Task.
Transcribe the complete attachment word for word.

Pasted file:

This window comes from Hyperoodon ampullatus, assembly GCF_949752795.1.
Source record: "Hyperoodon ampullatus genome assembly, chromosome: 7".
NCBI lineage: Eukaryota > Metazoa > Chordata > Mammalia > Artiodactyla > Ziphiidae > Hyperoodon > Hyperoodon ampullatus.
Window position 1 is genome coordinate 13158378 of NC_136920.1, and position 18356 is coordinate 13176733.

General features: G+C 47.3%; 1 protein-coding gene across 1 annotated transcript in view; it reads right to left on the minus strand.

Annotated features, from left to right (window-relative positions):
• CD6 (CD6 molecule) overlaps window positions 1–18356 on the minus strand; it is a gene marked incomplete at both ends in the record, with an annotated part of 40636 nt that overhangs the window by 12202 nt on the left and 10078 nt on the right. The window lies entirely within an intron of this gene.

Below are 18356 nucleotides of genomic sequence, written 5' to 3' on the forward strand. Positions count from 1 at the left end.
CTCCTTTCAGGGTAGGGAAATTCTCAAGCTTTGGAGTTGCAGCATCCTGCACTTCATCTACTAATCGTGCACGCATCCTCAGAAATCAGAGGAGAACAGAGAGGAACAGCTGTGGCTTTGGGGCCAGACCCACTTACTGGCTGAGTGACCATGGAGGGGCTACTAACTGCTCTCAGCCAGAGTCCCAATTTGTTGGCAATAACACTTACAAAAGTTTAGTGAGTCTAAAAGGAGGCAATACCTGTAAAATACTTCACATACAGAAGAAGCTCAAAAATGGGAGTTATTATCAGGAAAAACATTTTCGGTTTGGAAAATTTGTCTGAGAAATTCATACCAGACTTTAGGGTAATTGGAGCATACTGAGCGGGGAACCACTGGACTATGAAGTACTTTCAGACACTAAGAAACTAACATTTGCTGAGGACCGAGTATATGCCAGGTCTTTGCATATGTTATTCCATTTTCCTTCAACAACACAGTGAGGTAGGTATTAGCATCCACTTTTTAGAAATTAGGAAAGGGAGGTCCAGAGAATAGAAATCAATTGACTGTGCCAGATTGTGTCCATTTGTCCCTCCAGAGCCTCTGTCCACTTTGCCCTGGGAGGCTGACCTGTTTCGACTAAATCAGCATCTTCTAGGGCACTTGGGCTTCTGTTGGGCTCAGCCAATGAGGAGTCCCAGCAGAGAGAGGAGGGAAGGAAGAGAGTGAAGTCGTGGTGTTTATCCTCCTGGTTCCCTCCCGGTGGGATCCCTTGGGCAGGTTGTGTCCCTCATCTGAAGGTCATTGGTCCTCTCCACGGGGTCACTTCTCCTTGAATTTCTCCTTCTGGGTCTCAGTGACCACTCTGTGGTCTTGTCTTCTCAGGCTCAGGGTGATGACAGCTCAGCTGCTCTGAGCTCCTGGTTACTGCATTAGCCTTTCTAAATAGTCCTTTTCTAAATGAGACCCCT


This window comes from Hyperoodon ampullatus, assembly GCF_949752795.1.
Source record: "Hyperoodon ampullatus genome assembly, chromosome: 7".
NCBI lineage: Eukaryota > Metazoa > Chordata > Mammalia > Artiodactyla > Ziphiidae > Hyperoodon > Hyperoodon ampullatus.
Window position 1 is genome coordinate 13158378 of NC_136920.1, and position 18356 is coordinate 13176733.

General features: G+C 47.3%; 1 protein-coding gene across 1 annotated transcript in view; it reads right to left on the minus strand.

Annotated features, from left to right (window-relative positions):
• CD6 (CD6 molecule) overlaps window positions 1–18356 on the minus strand; it is a gene marked incomplete at both ends in the record, with an annotated part of 40636 nt that overhangs the window by 12202 nt on the left and 10078 nt on the right. The window lies entirely within an intron of this gene.

Below are 18356 nucleotides of genomic sequence, written 5' to 3' on the forward strand. Positions count from 1 at the left end.
CTCCTTTCAGGGTAGGGAAATTCTCAAGCTTTGGAGTTGCAGCATCCTGCACTTCATCTACTAATCGTGCACGCATCCTCAGAAATCAGAGGAGAACAGAGAGGAACAGCTGTGGCTTTGGGGCCAGACCCACTTACTGGCTGAGTGACCATGGAGGGGCTACTAACTGCTCTCAGCCAGAGTCCCAATTTGTTGGCAATAACACTTACAAAAGTTTAGTGAGTCTAAAAGGAGGCAATACCTGTAAAATACTTCACATACAGAAGAAGCTCAAAAATGGGAGTTATTATCAGGAAAAACATTTTCGGTTTGGAAAATTTGTCTGAGAAATTCATACCAGACTTTAGGGTAATTGGAGCATACTGAGCGGGGAACCACTGGACTATGAAGTACTTTCAGACACTAAGAAACTAACATTTGCTGAGGACCGAGTATATGCCAGGTCTTTGCATATGTTATTCCATTTTCCTTCAACAACACAGTGAGGTAGGTATTAGCATCCACTTTTTAGAAATTAGGAAAGGGAGGTCCAGAGAATAGAAATCAATTGACTGTGCCAGATTGTGTCCATTTGTCCCTCCAGAGCCTCTGTCCACTTTGCCCTGGGAGGCTGACCTGTTTCGACTAAATCAGCATCTTCTAGGGCACTTGGGCTTCTGTTGGGCTCAGCCAATGAGGAGTCCCAGCAGAGAGAGGAGGGAAGGAAGAGAGTGAAGTCGTGGTGTTTATCCTCCTGGTTCCCTCCCGGTGGGATCCCTTGGGCAGGTTGTGTCCCTCATCTGAAGGTCATTGGTCCTCTCCACGGGGTCACTTCTCCTTGAATTTCTCCTTCTGGGTCTCAGTGACCACTCTGTGGTCTTGTCTTCTCAGGCTCAGGGTGATGACAGCTCAGCTGCTCTGAGCTCCTGGTTACTGCATTAGCCTTTCTAAATAGTCCTTTTCTAAATGAGACCCCT